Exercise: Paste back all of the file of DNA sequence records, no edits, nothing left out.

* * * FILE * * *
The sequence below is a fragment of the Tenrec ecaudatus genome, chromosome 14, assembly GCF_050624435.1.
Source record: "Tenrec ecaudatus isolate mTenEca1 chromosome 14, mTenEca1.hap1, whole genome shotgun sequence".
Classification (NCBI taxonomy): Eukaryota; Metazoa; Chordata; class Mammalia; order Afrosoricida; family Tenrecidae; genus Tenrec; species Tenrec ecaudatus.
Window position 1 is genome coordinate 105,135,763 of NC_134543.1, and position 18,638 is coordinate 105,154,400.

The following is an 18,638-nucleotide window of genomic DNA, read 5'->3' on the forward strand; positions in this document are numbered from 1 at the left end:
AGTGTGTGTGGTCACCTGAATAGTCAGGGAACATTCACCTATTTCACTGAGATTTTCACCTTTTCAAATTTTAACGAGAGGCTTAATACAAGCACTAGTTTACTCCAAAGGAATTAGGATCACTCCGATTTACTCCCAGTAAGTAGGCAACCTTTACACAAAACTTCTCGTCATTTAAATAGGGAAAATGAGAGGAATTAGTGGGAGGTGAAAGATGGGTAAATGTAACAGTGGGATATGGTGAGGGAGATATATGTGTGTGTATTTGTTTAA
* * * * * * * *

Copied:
The sequence below is a fragment of the Tenrec ecaudatus genome, chromosome 14, assembly GCF_050624435.1.
Source record: "Tenrec ecaudatus isolate mTenEca1 chromosome 14, mTenEca1.hap1, whole genome shotgun sequence".
Classification (NCBI taxonomy): Eukaryota; Metazoa; Chordata; class Mammalia; order Afrosoricida; family Tenrecidae; genus Tenrec; species Tenrec ecaudatus.
Window position 1 is genome coordinate 105,135,763 of NC_134543.1, and position 18,638 is coordinate 105,154,400.

The following is an 18,638-nucleotide window of genomic DNA, read 5'->3' on the forward strand; positions in this document are numbered from 1 at the left end:
AGTGTGTGTGGTCACCTGAATAGTCAGGGAACATTCACCTATTTCACTGAGATTTTCACCTTTTCAAATTTTAACGAGAGGCTTAATACAAGCACTAGTTTACTCCAAAGGAATTAGGATCACTCCGATTTACTCCCAGTAAGTAGGCAACCTTTACACAAAACTTCTCGTCATTTAAATAGGGAAAATGAGAGGAATTAGTGGGAGGTGAAAGATGGGTAAATGTAACAGTGGGATATGGTGAGGGAGATATATGTGTGTGTATTTGTTTAA